“What makes you Israeli”: A qualitative study of young men’s testimonies on military service, nationality and identity in Israel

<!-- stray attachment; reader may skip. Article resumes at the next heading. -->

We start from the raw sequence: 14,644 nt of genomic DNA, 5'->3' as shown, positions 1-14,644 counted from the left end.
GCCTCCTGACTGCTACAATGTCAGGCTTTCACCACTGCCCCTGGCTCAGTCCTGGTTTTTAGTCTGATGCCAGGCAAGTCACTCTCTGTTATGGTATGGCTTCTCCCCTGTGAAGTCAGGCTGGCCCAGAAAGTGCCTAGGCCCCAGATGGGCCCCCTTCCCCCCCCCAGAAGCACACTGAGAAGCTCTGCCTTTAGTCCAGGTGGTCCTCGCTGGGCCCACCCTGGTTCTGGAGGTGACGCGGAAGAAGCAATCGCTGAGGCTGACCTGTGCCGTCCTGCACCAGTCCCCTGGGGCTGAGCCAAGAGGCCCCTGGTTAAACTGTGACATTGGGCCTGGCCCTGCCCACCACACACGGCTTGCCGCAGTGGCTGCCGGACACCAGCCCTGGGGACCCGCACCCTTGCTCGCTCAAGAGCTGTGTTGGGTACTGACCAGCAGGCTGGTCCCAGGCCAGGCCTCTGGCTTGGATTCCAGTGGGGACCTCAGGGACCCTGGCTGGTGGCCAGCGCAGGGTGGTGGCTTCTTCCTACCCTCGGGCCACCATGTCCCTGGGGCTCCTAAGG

Abstract: Military service is an important site of contact between the state and citizen. Studying militaryservice can highlight the penetrating power of nationalism, as the state makes a claim of theindividual’s sacrifice in the name of the nation. Israel provides an interesting example for such astudy, as military service has a prominent position in the nation building project – nationalismand militarism are intertwined and mutually enhancing discourses. Still, globalised discoursesthat emphasise individualism are also influential. Subsequently, this thesis investigates howyoung Israeli men relate to nationalistic and militaristic discourses contra individualisticdiscourses; how these discourses mediate their identification process and the space for choosingto go to military service or not. The study is also concerned with these young men’sidentification or counter-identification with their nationality and the role as a soldier in amilitarised state. Resistance towards militarism, and its manifestations in hegemonic masculinity,is explored and analysed. This was done through conducting qualitative interviews with eightmen who had either done their three full years of service, gotten an early release or evaded thedraft.The study found that the respondents were highly affected by nationalistic and militaristicdiscourses. Their contact with globalised discourses on individualism and personal freedom didnot entail diminished sense of pressure to serve the nation through military service. While thetwo respondents who had evaded service mostly framed their acts as driven by individualisticmotivations, individualism also provided a way to justify going to the military. I hold thatglobalisation and individualism are not necessarily antidotes to militarism and nationalism. Ifurther discovered that military service was a formative experience for several respondents, thatmade them disillusioned towards the nationalistic and militaristic discourses. Finally, therespondents who counter-identified with the role as a soldier expressed this in terms of adissonance with hegemonic masculinity, indicating the masculinist nature of militarism.
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